Top 3 must-have Google Chrome extensions

The best Google Chrome extensions is, without any doubt, AdBlock [do not confuse it with his “little-big” brother AdBlock Plus]. I simply can’t live or even think to browse the web without having it installed anymore. Nowadays nearly all webpages are full of ads and there are so many types that you can even distinguish between them: banners, pop-ups, pop-unders, etc. and they all share the same aspect: intrusiveness. Not only, in fact they can even follow and track your browsing experience site-by-site without caring about your privacy and/or giving you to ability to opt-out from this process. Luckily AdBlock give you the possibility to block ads on all websites even before they get loaded from your browser and it also blocks companies which tracks you on the web [like Google’s DoubleClick] at the same time. Be sure to select EasyList and EasyPrivacy from the blacklists menu.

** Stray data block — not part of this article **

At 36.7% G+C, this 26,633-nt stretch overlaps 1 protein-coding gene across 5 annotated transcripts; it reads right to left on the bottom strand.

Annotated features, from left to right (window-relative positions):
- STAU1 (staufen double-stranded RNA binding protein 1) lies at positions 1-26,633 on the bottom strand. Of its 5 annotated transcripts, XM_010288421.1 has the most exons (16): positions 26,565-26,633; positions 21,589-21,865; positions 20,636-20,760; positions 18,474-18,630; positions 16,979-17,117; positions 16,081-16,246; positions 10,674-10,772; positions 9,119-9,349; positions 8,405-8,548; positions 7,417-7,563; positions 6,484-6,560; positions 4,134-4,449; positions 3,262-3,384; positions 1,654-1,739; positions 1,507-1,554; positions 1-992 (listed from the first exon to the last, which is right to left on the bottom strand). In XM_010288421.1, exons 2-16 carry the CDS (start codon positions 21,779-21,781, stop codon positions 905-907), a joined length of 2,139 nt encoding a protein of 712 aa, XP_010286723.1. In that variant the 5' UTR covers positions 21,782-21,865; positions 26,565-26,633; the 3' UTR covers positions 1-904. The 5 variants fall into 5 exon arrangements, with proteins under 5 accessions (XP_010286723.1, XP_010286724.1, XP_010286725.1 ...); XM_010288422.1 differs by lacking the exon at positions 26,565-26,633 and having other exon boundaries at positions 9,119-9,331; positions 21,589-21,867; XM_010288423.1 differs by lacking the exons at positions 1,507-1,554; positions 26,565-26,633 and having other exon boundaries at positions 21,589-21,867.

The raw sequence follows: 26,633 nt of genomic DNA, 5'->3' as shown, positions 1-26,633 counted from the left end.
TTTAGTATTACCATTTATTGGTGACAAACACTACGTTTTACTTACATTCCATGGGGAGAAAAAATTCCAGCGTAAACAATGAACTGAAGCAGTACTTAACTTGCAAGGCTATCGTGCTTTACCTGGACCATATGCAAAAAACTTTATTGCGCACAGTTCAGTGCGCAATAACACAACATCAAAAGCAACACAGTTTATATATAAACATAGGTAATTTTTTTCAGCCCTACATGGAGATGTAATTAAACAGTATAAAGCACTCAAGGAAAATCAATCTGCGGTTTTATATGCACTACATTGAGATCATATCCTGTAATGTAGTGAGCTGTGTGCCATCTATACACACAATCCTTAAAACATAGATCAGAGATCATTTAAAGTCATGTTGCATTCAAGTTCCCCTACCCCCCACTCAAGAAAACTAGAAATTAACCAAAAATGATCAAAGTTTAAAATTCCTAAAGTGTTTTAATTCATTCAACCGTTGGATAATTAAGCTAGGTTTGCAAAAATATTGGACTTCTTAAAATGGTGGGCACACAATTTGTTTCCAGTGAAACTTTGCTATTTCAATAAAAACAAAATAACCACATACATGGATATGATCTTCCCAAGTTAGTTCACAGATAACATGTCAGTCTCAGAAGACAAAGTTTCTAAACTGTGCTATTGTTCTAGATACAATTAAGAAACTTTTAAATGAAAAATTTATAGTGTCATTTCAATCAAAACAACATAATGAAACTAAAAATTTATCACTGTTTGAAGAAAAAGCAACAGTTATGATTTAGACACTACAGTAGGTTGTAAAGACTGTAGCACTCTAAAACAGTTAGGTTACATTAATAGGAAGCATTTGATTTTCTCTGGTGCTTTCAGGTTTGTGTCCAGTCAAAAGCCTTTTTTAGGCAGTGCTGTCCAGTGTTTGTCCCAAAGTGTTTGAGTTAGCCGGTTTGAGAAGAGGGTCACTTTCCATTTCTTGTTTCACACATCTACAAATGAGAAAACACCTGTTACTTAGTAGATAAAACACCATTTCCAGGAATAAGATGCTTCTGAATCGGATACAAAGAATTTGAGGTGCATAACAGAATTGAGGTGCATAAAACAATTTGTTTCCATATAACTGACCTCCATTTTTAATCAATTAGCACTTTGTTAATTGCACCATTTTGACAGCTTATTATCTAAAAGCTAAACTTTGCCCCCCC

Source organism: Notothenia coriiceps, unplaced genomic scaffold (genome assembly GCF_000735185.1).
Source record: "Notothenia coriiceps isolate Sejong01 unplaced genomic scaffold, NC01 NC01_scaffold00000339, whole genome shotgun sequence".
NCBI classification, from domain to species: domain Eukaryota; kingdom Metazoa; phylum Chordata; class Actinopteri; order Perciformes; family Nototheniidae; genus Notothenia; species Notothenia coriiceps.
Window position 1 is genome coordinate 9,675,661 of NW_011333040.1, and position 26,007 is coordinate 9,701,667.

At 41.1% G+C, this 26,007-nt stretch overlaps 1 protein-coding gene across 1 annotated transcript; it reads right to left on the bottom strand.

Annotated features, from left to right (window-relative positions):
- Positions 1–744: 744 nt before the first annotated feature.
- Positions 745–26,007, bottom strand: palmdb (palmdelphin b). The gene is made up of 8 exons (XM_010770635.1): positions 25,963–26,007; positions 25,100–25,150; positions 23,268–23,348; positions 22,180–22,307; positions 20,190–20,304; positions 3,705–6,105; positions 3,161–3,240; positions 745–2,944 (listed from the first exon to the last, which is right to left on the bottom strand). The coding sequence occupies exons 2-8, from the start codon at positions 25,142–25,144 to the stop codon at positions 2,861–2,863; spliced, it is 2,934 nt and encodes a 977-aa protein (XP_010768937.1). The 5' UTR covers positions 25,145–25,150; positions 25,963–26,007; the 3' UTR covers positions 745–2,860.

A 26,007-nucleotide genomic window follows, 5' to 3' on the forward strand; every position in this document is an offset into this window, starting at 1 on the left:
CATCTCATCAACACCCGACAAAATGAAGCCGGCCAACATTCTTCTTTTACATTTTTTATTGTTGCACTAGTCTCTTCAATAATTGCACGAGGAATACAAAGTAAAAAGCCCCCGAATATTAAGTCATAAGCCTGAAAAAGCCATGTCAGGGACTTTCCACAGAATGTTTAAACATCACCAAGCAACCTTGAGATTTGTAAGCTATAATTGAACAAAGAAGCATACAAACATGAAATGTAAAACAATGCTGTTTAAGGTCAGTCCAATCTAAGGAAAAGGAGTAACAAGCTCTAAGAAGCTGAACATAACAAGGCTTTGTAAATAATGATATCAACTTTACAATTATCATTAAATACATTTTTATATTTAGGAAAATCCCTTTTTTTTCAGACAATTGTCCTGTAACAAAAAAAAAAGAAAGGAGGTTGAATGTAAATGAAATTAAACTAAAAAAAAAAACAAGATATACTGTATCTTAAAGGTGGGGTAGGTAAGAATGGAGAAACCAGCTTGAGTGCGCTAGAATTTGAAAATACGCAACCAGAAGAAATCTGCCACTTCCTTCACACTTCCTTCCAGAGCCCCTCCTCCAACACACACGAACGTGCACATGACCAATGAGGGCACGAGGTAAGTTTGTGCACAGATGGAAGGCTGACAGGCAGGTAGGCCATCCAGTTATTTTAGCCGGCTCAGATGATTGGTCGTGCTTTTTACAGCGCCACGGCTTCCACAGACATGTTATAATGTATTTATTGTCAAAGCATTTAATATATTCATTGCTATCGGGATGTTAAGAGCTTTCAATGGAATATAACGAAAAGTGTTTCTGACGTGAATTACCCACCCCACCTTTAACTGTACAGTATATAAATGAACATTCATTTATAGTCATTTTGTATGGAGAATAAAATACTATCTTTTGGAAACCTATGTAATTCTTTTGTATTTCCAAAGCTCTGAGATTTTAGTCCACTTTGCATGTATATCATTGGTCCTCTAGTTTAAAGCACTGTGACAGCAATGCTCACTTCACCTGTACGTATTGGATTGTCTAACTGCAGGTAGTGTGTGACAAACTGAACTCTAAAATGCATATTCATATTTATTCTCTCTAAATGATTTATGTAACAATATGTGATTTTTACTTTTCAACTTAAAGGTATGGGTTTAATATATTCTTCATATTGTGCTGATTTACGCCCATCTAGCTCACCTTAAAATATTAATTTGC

Auto_HD_for_YouTubeThe second best Chrome extension in my opinion is Auto HD For YouTube by JRA Apps. This simple and lightweight extension makes your YouTube experience more seamless by automatically selecting the video quality you prefer for any videos you watch. If you’re like me in fact selecting video quality for each videos is a pain and if you’re also as lazy as I am sometimes you prefer watching a video at the ugly resolution of 240p instead of selecting 1080p or 720p and waiting for the YouTube player to reload the entire video from the beginning with the selected quality. This extensions also works with embedded videos, unlike other similar extensions.